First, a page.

From Microsoft, taking on Scope 3 emissions is a massive statement of commitment to the climatechange cause. Scope 3 CO2 includes the supply and value chains use of your products. Eg the energy your customers use consuming your products and services. Like all cloud companies, Microsoft customers use energy to consume their products. Making tools available to allow customers to see the CO2 impact of their cloud usage is laudable transparency.

But Microsoft data centers also use energy to deliver those products, and that energy has a CO2 footprint – in total these Scope 2 emissions are perhaps 1/3rd the total of Scope 3.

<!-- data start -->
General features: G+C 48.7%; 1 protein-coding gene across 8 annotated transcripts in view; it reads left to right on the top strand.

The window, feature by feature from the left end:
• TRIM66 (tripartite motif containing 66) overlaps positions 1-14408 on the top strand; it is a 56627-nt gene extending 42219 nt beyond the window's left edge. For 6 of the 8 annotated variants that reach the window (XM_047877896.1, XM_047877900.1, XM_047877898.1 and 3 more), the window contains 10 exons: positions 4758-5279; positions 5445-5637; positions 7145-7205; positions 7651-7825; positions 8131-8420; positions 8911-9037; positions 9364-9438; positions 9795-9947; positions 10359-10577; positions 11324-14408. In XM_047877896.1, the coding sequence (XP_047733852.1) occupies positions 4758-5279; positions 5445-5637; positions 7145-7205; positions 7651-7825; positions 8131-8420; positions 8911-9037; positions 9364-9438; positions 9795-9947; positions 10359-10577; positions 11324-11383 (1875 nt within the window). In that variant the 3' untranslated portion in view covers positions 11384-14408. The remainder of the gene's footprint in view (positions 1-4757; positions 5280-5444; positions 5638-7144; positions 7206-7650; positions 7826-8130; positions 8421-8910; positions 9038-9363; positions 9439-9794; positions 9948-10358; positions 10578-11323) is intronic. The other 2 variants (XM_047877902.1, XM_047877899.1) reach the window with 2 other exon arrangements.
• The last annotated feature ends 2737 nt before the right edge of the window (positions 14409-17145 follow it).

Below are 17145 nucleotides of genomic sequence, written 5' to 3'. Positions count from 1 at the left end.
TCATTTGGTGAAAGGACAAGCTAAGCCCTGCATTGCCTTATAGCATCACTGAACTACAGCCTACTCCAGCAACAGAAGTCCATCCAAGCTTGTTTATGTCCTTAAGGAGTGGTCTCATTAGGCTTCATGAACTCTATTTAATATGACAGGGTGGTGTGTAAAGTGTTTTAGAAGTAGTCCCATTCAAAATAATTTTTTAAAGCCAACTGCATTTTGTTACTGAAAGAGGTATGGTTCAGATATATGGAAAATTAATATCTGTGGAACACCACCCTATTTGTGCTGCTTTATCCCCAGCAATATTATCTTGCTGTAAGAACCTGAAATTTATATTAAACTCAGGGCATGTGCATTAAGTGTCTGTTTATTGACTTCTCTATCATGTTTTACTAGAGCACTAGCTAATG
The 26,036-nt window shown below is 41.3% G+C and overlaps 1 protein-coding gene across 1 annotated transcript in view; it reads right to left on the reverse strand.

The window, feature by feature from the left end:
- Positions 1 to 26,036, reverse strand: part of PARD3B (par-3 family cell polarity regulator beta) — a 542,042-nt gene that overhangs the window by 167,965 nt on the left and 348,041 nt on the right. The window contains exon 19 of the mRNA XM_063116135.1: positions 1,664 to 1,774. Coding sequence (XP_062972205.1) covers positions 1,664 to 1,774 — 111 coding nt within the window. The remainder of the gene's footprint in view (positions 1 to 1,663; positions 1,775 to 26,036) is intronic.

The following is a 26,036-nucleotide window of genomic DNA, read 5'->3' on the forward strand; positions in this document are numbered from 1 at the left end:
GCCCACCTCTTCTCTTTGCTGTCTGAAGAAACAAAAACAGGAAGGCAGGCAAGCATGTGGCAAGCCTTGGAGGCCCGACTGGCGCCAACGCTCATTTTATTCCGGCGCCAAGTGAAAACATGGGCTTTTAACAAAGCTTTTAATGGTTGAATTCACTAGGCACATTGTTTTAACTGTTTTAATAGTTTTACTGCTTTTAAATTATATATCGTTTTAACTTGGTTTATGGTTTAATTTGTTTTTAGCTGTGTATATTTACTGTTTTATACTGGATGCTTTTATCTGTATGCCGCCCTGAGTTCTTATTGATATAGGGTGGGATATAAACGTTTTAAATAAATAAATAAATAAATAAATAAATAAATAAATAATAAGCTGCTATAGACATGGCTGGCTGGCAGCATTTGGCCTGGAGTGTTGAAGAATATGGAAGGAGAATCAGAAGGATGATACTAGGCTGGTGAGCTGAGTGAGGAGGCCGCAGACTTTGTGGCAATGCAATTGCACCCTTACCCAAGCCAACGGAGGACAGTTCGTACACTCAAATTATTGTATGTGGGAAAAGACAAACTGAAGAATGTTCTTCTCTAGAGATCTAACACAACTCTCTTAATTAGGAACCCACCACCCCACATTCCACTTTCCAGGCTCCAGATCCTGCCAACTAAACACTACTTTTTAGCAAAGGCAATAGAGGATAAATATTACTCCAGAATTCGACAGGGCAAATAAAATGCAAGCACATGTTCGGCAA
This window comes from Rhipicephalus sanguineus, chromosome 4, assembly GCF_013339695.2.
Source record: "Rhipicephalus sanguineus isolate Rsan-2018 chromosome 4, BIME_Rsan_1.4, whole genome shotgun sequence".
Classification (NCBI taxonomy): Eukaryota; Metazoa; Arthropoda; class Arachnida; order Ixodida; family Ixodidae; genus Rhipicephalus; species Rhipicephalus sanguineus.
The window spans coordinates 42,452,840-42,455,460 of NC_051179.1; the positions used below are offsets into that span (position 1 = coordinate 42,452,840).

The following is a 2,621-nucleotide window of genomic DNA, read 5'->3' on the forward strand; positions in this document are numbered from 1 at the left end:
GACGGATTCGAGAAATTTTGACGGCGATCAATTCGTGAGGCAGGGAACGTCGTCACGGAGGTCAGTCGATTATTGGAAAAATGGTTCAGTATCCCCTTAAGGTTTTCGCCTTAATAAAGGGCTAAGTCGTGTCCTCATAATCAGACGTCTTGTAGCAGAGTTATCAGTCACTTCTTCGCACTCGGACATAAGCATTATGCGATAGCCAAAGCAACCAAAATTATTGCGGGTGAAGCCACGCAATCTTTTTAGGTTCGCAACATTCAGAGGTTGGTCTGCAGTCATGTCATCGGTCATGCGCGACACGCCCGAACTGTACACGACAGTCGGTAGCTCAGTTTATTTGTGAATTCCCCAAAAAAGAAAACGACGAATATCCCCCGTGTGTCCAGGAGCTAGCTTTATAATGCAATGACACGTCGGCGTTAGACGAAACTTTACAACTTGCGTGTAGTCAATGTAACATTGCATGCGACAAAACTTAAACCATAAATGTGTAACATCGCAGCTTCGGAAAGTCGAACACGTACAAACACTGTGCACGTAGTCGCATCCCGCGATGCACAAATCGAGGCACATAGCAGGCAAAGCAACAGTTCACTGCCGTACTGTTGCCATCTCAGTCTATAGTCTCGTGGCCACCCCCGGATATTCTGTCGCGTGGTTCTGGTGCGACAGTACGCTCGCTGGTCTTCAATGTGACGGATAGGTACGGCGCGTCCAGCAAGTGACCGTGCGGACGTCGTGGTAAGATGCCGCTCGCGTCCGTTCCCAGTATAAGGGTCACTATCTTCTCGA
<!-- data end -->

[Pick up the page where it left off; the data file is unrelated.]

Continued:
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I got the chance last week to get an aerial view of one of the worlds largest data centers. Perhaps a glimpse into the future for Microsofts plans in Sweden. You can see in the photo the Facebook Lulea hyperscale facility in Northern Sweden.  Facebook, also one of the Worlds Top5 companies, is our neighbour – H66 are located just 30km away in Boden. In fact you can see two different Facebook data centers and a third under construction in the foreground. Together these will exceed 120 MW of power in use, enough for a substantial city.  In the background you can also see the Lule River  – home to 4500 MW of hydropower and responsible for producing 10% of Swedens electricity.